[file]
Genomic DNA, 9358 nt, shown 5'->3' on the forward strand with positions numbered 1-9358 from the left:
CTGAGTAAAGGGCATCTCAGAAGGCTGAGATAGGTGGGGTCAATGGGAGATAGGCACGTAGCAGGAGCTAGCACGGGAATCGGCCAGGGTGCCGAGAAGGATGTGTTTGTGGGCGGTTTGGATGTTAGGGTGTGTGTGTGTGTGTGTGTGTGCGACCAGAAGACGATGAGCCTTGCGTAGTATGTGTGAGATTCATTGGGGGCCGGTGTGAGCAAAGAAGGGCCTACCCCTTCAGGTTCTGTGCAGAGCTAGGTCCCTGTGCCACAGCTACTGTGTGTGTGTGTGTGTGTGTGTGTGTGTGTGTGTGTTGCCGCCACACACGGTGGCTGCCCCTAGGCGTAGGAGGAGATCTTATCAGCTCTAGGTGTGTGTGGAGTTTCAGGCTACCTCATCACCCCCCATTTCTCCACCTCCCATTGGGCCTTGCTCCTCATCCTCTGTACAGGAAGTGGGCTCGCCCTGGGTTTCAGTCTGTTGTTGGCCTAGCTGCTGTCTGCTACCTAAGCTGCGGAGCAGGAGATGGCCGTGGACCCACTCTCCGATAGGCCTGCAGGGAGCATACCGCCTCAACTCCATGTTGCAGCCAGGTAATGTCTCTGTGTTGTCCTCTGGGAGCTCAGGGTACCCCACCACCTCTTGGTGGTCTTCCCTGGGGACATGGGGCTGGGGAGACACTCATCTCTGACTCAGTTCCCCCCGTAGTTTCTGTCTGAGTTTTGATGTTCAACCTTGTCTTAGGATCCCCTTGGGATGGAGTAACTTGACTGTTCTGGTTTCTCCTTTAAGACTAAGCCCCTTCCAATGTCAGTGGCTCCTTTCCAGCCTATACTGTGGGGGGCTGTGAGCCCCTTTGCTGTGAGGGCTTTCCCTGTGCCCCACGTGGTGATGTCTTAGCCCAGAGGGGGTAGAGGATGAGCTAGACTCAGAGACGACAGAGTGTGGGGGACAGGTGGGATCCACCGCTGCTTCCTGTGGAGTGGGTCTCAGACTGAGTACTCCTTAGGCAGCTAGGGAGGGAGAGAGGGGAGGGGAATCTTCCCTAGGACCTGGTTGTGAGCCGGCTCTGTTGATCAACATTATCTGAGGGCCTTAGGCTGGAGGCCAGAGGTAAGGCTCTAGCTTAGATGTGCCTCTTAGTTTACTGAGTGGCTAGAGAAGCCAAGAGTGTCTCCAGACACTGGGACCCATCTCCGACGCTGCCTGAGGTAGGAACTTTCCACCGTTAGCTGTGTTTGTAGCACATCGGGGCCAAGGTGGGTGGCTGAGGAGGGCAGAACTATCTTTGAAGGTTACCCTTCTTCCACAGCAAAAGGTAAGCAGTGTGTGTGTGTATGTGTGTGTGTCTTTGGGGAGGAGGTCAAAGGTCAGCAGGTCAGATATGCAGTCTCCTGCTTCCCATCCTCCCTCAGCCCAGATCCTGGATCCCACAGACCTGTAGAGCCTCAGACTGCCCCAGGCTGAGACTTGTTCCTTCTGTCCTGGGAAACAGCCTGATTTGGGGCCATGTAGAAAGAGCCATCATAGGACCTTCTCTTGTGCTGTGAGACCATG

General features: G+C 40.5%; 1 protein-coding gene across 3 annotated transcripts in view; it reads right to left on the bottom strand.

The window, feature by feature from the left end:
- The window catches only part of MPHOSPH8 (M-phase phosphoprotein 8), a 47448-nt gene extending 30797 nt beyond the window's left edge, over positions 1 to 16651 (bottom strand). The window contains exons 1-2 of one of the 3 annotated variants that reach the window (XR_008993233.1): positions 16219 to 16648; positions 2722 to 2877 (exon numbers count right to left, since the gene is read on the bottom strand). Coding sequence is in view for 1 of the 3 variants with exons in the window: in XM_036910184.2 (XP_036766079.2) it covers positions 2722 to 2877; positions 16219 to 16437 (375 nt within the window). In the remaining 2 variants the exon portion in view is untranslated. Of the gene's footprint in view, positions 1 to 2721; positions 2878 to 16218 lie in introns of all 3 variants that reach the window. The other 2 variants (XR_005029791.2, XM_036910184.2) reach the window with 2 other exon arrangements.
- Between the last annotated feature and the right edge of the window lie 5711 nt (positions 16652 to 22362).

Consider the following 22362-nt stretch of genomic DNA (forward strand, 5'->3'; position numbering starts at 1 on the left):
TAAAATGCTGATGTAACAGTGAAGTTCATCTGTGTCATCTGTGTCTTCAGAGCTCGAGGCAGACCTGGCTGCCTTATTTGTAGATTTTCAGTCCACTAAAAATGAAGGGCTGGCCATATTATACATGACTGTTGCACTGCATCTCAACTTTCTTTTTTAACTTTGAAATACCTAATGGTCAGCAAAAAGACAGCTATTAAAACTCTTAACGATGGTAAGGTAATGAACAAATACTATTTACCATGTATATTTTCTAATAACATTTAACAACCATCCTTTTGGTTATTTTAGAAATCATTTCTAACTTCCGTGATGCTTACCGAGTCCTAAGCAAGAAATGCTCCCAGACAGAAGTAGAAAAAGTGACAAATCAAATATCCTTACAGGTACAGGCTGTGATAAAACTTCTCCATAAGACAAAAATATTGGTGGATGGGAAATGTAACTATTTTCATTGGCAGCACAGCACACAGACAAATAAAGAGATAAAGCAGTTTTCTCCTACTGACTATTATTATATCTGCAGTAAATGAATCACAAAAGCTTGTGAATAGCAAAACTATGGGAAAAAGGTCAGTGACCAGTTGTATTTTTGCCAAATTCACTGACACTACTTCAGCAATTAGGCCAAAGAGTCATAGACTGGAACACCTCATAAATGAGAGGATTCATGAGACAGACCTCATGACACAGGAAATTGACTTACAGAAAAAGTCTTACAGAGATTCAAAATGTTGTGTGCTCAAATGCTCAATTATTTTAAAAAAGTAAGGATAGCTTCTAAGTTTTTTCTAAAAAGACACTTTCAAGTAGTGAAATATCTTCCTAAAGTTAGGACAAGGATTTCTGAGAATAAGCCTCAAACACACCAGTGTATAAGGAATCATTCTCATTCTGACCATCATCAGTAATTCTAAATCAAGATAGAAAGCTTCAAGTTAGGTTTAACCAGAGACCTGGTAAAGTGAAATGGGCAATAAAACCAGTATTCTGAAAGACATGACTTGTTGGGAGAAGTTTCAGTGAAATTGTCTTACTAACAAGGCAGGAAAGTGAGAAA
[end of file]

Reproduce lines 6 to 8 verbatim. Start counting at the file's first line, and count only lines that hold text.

- Between the last annotated feature and the right edge of the window lie 5711 nt (positions 16652 to 22362).

Consider the following 22362-nt stretch of genomic DNA (forward strand, 5'->3'; position numbering starts at 1 on the left):
TAAAATGCTGATGTAACAGTGAAGTTCATCTGTGTCATCTGTGTCTTCAGAGCTCGAGGCAGACCTGGCTGCCTTATTTGTAGATTTTCAGTCCACTAAAAATGAAGGGCTGGCCATATTATACATGACTGTTGCACTGCATCTCAACTTTCTTTTTTAACTTTGAAATACCTAATGGTCAGCAAAAAGACAGCTATTAAAACTCTTAACGATGGTAAGGTAATGAACAAATACTATTTACCATGTATATTTTCTAATAACATTTAACAACCATCCTTTTGGTTATTTTAGAAATCATTTCTAACTTCCGTGATGCTTACCGAGTCCTAAGCAAGAAATGCTCCCAGACAGAAGTAGAAAAAGTGACAAATCAAATATCCTTACAGGTACAGGCTGTGATAAAACTTCTCCATAAGACAAAAATATTGGTGGATGGGAAATGTAACTATTTTCATTGGCAGCACAGCACACAGACAAATAAAGAGATAAAGCAGTTTTCTCCTACTGACTATTATTATATCTGCAGTAAATGAATCACAAAAGCTTGTGAATAGCAAAACTATGGGAAAAAGGTCAGTGACCAGTTGTATTTTTGCCAAATTCACTGACACTACTTCAGCAATTAGGCCAAAGAGTCATAGACTGGAACACCTCATAAATGAGAGGATTCATGAGACAGACCTCATGACACAGGAAATTGACTTACAGAAAAAGTCTTACAGAGATTCAAAATGTTGTGTGCTCAAATGCTCAATTATTTTAAAAAAGTAAGGATAGCTTCTAAGTTTTTTCTAAAAAGACACTTTCAAGTAGTGAAATATCTTCCTAAAGTTAGGACAAGGATTTCTGAGAATAAGCCTCAAACACACCAGTGTATAAGGAATCATTCTCATTCTGACCATCATCAGTAATTCTAAATCAAGATAGAAAGCTTCAAGTTAGGTTTAACCAGAGACCTGGTAAAGTGAAATGGGCAATAAAACCAGTATTCTGAAAGACATGACTTGTTGGGAGAAGTTTCAGTGAAATTGTCTTACTAACAAGGCAGGAAAGTGAGAAA